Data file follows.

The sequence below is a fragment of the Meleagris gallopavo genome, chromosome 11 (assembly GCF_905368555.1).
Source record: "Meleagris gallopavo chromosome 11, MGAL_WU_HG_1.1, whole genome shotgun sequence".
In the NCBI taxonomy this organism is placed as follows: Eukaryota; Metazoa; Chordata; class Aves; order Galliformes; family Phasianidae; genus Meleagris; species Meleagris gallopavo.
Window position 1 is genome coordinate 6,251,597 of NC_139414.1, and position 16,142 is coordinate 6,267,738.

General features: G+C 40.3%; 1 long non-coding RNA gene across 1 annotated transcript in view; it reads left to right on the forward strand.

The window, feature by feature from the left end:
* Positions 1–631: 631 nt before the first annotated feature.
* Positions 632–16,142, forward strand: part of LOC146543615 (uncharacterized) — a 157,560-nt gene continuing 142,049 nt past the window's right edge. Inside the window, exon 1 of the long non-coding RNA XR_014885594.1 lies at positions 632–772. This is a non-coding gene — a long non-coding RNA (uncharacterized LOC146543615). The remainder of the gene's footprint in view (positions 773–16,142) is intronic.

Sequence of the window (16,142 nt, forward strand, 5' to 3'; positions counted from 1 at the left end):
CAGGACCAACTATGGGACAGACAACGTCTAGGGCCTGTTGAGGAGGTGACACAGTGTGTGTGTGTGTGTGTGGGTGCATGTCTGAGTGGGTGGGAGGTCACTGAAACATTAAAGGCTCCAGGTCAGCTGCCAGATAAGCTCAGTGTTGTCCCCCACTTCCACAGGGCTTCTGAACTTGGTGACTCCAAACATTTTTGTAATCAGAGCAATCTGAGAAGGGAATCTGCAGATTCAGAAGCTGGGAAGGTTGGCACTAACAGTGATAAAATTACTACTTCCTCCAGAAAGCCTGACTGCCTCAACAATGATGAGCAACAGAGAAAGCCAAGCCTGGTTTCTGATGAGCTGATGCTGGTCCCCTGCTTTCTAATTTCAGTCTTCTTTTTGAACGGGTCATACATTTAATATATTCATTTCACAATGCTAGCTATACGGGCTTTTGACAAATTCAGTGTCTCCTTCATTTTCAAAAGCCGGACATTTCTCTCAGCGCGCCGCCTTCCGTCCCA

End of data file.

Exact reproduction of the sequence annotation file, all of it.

The sequence below is a fragment of the Meleagris gallopavo genome, chromosome 11 (assembly GCF_905368555.1).
Source record: "Meleagris gallopavo chromosome 11, MGAL_WU_HG_1.1, whole genome shotgun sequence".
In the NCBI taxonomy this organism is placed as follows: Eukaryota; Metazoa; Chordata; class Aves; order Galliformes; family Phasianidae; genus Meleagris; species Meleagris gallopavo.
Window position 1 is genome coordinate 6,251,597 of NC_139414.1, and position 16,142 is coordinate 6,267,738.

General features: G+C 40.3%; 1 long non-coding RNA gene across 1 annotated transcript in view; it reads left to right on the forward strand.

The window, feature by feature from the left end:
* Positions 1–631: 631 nt before the first annotated feature.
* Positions 632–16,142, forward strand: part of LOC146543615 (uncharacterized) — a 157,560-nt gene continuing 142,049 nt past the window's right edge. Inside the window, exon 1 of the long non-coding RNA XR_014885594.1 lies at positions 632–772. This is a non-coding gene — a long non-coding RNA (uncharacterized LOC146543615). The remainder of the gene's footprint in view (positions 773–16,142) is intronic.

Sequence of the window (16,142 nt, forward strand, 5' to 3'; positions counted from 1 at the left end):
CAGGACCAACTATGGGACAGACAACGTCTAGGGCCTGTTGAGGAGGTGACACAGTGTGTGTGTGTGTGTGTGGGTGCATGTCTGAGTGGGTGGGAGGTCACTGAAACATTAAAGGCTCCAGGTCAGCTGCCAGATAAGCTCAGTGTTGTCCCCCACTTCCACAGGGCTTCTGAACTTGGTGACTCCAAACATTTTTGTAATCAGAGCAATCTGAGAAGGGAATCTGCAGATTCAGAAGCTGGGAAGGTTGGCACTAACAGTGATAAAATTACTACTTCCTCCAGAAAGCCTGACTGCCTCAACAATGATGAGCAACAGAGAAAGCCAAGCCTGGTTTCTGATGAGCTGATGCTGGTCCCCTGCTTTCTAATTTCAGTCTTCTTTTTGAACGGGTCATACATTTAATATATTCATTTCACAATGCTAGCTATACGGGCTTTTGACAAATTCAGTGTCTCCTTCATTTTCAAAAGCCGGACATTTCTCTCAGCGCGCCGCCTTCCGTCCCA